If only I had a tale of a wondrous event to recount as a reflection on the Year of Mercy. Instead, I have a tale of grace which I have met with small steps and which, perhaps despite me, has enlivened my heart, writes Bishop Mark Edwards OMI.
Pope Francis’ stated goal is that the "Jubilee [of Mercy] be a living experience of the nearness of the Father whose tenderness is almost tangible" and the success criteria by which we are to measure it are (1) "that the faith of all believers be strengthened" and (2) "thus testimony to it be ever more effective."
I share some of the ways in which my faith has been strengthened in the hope that this may help you.
The motto of this Jubilee, "blessed are the merciful for they shall receive mercy," was a puzzle. Surely, I thought, the order was wrong; I need to experience mercy to have my heart softened so that I can be merciful.
But twice now I have received the message that it is by acting mercifully (even if I don’t feel merciful) that my heart will be opened to be able to receive the free gift of mercy. My interior life will follow my external life – this must lead.
And I am being challenged to build relationships in any merciful actions. It is not enough to help the suffering, I must encounter them.
Ed Millibrand, while campaigning in the UK in 2015, apparently came across a needy person on the footpath with a hat out asking for money. He was embarrassed and confused in front of the reporters.
Should he give? How much should he give so as to not look miserly on national TV? In the end, he fumbled in his pocket, found some coins and gave them.
What a different moment this would have been if he had sat down beside this person and chatted for a few moments before giving the same coins. (He could even have used the moment to talk loudly enough for the Press to hear about how mean the Tory government was to the unemployed).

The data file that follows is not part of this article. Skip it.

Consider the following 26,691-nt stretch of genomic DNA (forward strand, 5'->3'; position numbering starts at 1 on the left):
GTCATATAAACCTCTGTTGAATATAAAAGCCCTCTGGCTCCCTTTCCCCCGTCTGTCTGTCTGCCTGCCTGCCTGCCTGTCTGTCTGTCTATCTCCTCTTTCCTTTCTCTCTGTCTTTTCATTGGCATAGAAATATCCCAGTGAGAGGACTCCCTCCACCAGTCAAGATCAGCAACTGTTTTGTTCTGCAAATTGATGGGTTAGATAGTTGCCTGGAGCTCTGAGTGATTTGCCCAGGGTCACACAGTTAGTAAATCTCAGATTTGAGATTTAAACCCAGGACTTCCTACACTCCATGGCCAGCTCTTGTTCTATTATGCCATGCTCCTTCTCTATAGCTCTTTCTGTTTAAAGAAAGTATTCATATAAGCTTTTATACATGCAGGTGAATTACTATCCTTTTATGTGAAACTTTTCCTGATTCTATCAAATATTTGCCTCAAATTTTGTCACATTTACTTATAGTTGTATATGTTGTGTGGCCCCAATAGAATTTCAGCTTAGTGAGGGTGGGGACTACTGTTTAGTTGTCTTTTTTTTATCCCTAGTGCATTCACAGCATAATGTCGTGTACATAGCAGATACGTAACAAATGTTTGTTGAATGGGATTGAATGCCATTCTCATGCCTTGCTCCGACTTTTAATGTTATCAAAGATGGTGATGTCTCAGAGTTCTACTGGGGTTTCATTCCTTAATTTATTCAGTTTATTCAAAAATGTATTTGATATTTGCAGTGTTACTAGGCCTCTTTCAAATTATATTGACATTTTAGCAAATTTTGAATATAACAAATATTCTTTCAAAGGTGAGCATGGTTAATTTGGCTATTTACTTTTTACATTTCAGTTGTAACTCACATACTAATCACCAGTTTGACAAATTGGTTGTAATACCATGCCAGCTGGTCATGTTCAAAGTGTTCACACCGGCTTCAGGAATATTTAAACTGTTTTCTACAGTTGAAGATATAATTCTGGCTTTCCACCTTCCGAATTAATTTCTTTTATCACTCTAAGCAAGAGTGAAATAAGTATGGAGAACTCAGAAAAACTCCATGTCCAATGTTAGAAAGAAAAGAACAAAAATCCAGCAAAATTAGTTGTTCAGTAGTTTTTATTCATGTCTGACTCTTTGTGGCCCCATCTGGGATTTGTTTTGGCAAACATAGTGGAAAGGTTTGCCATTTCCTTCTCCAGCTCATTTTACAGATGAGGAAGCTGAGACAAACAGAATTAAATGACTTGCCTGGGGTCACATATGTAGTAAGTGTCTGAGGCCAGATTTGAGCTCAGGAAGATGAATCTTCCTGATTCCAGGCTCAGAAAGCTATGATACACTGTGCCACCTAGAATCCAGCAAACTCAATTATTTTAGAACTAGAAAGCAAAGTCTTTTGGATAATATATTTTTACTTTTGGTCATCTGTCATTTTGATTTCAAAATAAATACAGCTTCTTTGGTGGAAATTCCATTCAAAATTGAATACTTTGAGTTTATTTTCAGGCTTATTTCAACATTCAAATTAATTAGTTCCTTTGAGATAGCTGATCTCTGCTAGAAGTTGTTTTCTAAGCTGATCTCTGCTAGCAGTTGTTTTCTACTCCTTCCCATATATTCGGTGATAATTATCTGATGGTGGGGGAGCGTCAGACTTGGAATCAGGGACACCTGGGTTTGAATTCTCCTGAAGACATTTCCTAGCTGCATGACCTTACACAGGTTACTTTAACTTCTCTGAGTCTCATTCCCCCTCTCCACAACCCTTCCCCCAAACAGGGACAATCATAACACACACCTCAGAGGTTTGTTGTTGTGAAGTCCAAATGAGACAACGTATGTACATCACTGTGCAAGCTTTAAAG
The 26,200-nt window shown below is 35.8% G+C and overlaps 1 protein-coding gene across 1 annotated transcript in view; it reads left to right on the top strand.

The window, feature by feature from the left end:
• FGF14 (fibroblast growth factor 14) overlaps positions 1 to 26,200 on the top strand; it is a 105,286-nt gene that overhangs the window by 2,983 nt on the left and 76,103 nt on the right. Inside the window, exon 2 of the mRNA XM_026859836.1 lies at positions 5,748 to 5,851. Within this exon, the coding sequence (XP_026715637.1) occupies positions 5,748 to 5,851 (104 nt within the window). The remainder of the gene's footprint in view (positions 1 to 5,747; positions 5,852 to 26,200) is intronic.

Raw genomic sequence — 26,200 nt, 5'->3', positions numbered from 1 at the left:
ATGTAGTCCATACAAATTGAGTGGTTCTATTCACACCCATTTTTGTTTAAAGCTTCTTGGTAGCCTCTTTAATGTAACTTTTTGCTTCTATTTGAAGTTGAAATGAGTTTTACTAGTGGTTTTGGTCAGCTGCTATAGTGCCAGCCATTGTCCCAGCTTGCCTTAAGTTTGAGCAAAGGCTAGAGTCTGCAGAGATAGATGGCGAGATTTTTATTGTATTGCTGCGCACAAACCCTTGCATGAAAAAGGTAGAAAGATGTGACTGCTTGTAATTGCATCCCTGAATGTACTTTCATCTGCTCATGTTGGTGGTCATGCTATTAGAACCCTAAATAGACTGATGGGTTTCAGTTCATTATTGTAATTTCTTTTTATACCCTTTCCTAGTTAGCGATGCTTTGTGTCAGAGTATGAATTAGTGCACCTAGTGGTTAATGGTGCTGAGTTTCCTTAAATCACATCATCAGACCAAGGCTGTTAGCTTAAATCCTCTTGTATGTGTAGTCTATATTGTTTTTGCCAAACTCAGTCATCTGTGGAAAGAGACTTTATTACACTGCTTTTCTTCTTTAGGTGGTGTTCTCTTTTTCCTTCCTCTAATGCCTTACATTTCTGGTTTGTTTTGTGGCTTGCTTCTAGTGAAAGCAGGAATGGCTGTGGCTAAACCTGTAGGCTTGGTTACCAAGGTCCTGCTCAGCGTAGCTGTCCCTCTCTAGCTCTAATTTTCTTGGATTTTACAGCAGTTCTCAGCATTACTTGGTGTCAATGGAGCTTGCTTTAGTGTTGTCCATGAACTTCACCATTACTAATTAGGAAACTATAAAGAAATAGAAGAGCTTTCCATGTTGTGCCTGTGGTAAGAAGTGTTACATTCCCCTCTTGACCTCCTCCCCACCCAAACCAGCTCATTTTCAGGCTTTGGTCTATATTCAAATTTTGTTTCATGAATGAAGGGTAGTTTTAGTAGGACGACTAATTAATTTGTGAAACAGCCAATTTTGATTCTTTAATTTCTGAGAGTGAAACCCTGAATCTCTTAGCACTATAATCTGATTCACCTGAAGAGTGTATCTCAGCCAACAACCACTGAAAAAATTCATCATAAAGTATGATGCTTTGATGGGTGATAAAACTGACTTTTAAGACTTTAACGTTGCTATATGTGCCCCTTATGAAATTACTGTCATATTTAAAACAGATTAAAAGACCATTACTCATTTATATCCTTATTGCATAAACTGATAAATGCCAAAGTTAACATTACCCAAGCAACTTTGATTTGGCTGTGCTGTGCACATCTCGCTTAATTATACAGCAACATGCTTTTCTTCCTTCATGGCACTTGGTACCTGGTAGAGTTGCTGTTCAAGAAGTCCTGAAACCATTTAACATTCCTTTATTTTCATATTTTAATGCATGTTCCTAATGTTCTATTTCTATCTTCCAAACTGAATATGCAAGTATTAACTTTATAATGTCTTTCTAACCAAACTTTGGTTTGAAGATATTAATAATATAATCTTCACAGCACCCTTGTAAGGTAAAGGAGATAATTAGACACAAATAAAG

In a similar way, I am trying to make connections with those suffering. The call of Jesus is pushing me not to stop at the surface, especially when I am dealing with a person. He is leading me to focus on the heart, to really see the person as he or she is, and to respond appropriately to that.
The scripture passage that moves me here is from the prodigal son. The father saw his wasteful, selfish, user son – really saw him deep down, what he was really like in his heart – and ran towards him. He knew him, accepted him, and loved him. Is there anything that I could do that could make God love me the less?
One of the forms my prayer is taking at the moment is to kneel before the Blessed Sacrament and let Jesus see me. I try to adore and worship him but really the important thing is that I am available to be seen and to be loved, to feel him say to me "You are my precious brother; I love you."
I also want to acknowledge two reconciliations this year in which I have felt this acceptance very strongly and the witness of fellow pilgrims at World Youth Day in Kraków last month that have helped me to make this personal.
The Pope asked dioceses to start this year an institution that would carry mercy on into the future. I feel this as a personal challenge: What is my personal version of an institution of mercy that I can commence now and continue? Perhaps it will look like a personal resolution to consistent action or joining a group that does weekly action.
To whom am I (and you) being called to open the door of our hearts with welcome?
There are still three months to go. There is still more good that can come of this year.
This graced time is an invitation to us to take another step; to review what is happening with respect to mercy among us, to learn from this reflection , to celebrate success and to refocus for the future.
Open your heart to experience God’s mercy.
-- Bishop Mark Edwards OMI
Auxiliary Bishop of Melbourne